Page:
We encourage all, others and ourselves, to seek God and ask Him to search hearts. Embrace His help and find place for repentance and a willingness to submit to the decisions of the world church in General Conference session in San Antonio this July—whatever they are. We believe that what might have been. . . can be!

More than 18M members, gathered from across the globe, make up the Seventh-day Adventist Church. Every five years delegates are elected and called to General Conference session. They seek the guidance of the Holy Spirit for collective leading in key decisions of the Church. This July (2015), delegates will meet in San Antonio, Texas, USA. The issue of women’s ordination is to be addressed. On two previous occasions (1990, 1995), the General Conference voted not to permit the ordination of women to the gospel ministry. The short video appeal above calls for delegates to reject the proposal to permit each division to decide for itself on women’s ordination, and that the Church instead implement TOSC position #1.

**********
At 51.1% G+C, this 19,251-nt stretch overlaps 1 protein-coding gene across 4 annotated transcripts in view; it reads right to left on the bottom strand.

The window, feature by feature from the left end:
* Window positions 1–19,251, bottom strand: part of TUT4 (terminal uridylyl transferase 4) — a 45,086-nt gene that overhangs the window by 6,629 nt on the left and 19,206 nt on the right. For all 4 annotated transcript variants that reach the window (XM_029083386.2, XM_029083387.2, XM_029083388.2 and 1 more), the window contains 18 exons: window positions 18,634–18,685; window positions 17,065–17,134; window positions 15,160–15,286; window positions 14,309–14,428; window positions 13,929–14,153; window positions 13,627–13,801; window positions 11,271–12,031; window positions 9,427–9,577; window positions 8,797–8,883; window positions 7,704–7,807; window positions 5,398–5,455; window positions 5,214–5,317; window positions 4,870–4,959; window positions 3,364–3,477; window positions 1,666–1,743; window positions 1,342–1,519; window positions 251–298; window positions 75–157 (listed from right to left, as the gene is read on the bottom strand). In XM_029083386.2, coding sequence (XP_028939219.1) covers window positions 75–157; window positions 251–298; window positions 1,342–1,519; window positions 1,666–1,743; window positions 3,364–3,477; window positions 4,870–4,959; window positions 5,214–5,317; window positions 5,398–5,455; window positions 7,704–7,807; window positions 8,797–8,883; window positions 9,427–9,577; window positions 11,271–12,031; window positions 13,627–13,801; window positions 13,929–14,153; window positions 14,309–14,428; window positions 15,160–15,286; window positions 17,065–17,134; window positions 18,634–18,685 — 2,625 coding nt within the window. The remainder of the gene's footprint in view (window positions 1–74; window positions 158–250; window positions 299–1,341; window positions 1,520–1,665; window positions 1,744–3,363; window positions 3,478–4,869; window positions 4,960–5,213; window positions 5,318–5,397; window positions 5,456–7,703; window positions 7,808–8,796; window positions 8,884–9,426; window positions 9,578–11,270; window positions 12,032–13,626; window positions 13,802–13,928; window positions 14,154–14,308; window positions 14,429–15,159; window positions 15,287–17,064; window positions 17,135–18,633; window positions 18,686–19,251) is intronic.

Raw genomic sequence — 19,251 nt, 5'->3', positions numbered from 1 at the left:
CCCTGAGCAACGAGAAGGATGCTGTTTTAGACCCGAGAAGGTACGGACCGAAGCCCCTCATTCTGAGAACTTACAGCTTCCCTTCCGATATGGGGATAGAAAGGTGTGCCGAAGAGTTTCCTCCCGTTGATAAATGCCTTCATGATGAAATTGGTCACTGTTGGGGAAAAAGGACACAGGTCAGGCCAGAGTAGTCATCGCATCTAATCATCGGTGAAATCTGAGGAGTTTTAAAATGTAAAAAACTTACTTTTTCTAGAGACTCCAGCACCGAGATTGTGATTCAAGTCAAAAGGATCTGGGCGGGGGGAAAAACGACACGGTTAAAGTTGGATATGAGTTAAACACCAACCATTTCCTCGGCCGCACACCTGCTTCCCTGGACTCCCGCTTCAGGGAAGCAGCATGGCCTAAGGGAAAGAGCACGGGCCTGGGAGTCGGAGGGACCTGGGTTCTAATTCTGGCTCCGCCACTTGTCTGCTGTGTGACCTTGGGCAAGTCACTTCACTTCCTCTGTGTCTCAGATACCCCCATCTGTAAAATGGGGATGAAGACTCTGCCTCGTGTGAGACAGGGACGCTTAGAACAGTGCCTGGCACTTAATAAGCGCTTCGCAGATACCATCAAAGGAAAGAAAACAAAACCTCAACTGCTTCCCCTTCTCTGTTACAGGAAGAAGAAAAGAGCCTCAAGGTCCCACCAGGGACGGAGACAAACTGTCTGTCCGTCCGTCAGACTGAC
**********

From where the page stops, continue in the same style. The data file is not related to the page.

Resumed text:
Could it be that God foresaw the women’s ordination challenge the church would face in our day long ago, and that Heaven provided an answer in the Scriptures long ago? Pastor Wayne Kablanow takes a look at women’s ordination and Aaron’s Rod that budded for a possible answer. FIND IT HERE.

Clinton Wahlen was asked to make the presentation of the TOSC Position 1 group at Annual Council 2014. The Adventist Review has reproduced it here:

http://www.adventistreview.org/church-news/theology-of-ordination-position-no.-1

This week at Annual Council (AC), delegates voted to send to the 2015 General Conference session the following question: